FA Insights is a daily newsletter from Business Insider that delivers the top news and commentary for financial advisors.
Investor Behaviour Is The Same As It Ever Was (Vanguard Advisors Blog)
The financial crisis did not change investor behaviour, according to Fran Kinniry, a principal in Vanguard Investment Strategy Group. “Investors continue to follow returns.” Pointing to an earlier blog post, Kinniry writes I sent up a warning flare about the strong returns of the stock market and the likely effect they would have on investors’ views of this asset class. At the time, stock mutual funds’ cash flows were relatively weak compared with the levels over the prior two decades, while bond mutual funds’ cash flows remained very strong. Fast forward a few months and we are now seeing — for the first time since the onset of the global financial crisis — significant positive cash flows into stock funds and negative flows out of bond funds.”
But this isn’t necessarily the smartest move. Instead he suggests investors look at their asset allocation and direct more money into bond mutual funds. “it is very common following significant gains in the equity markets for investors to question the benefits of rebalancing. Perhaps they think that “it’s gonna be different this time.” While it might be, it is much more likely to be the “same as it ever was.”
The Only Way The Fed Can Be Prepared For A Financial Crisis (AllianceBernstein)
Taper talk is back on the table, with some expecting the Fed to scale back its $US85 billion monthly asset purchase program as early as December. AllianceBernstein’s U.S. economist, Joseph Carson, writes that as stocks are at all time highs and credit conditions are no longer tight, “an “opportunistic normalization” of monetary policy when market conditions look appropriate will be the best way for the Fed to gradually change direction without jolting markets or jeopardizing economic gains.”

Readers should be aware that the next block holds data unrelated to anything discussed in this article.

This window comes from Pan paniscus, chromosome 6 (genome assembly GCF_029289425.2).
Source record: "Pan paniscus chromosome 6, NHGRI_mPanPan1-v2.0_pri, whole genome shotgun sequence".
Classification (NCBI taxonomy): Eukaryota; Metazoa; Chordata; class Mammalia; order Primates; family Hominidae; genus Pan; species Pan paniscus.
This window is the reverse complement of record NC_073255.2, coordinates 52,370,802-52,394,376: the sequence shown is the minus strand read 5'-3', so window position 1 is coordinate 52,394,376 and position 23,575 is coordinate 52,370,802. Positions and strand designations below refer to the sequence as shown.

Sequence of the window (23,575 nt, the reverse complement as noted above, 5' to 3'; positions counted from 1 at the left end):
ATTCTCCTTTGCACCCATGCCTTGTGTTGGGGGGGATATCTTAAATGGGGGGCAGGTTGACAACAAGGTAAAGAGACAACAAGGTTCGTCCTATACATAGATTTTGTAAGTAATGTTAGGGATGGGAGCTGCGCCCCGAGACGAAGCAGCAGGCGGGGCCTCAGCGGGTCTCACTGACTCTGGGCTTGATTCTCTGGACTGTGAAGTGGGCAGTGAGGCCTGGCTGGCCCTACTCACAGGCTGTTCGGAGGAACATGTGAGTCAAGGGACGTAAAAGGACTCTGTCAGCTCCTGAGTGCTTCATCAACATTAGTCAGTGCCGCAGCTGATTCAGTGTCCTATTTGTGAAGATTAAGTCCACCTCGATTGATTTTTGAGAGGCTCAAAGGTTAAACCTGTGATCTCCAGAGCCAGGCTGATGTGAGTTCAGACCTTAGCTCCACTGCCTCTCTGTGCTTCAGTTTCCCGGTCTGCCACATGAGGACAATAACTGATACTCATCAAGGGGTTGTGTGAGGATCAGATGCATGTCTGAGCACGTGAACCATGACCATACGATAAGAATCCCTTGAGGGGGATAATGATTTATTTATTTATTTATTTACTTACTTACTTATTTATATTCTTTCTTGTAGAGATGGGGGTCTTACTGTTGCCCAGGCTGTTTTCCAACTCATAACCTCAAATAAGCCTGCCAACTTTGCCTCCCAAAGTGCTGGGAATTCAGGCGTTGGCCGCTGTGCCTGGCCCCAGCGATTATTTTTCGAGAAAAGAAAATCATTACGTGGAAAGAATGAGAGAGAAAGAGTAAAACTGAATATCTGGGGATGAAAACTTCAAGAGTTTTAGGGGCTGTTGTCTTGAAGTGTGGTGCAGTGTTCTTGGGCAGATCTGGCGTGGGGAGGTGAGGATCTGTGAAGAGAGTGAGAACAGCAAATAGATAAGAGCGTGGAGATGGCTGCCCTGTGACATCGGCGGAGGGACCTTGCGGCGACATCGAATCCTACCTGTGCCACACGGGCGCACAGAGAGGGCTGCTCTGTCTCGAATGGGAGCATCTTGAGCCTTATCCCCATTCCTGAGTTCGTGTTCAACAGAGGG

Carson thinks that the Fed’s policy that is now intended to generate “substantial gains in employment and keep core inflation at 2% has created a “difficult predicament” for the Fed.
“In our view, policymakers may eventually discover that these intermediate objectives — curbing unemployment and maintaining relatively stable core inflation — will not be compatible with the longer-term goal of normalizing monetary policy. In other words, policymakers should not be focused only on intermediate economic objectives; from a risk-management standpoint, we believe that they must start to plan ahead and think about where official rates and the Fed’s balance sheet should be in three to four years. This is the only way that the Fed will be in a position to respond forcefully and quickly to a financial crisis or economic downturn, should one emerge.”
HUGH HENDRY: I Can No Longer Say I Am Bearish (InvestmentWeek)
“I can no longer say I am bearish,” Eclectica Asset Management’s Hugh Hendry told InvestmentWeek. “When markets become parabolic, the people who exist within them are trend followers, because the guys who are qualitative have got taken out.” The market he said, “only makes sense through the prism of trends.”
More Advisory Practices Need To Implement Referral Programs (The Wall Street Journal)
“There’s a huge disconnect between what generates new business and what firms actually do to get that business into the door,” writes Zack Shepard, of Cincinnati-based Matson Money in a new Wall Street Journal column. 52% of new clients come from referrals, but not enough advisory practices implement referral programs and strategies he writes. Advisors can ask for referrals by establishing a “coaching relationship” with their clients.
Advisors can do this by asking their clients to rank their comfort with their finances at the start, and then ask them again after a few years. After their comfort level increases, “asking for a referral becomes as simple as asking them about who else in their life the client thinks may appreciate having the same financial peace of mind.”
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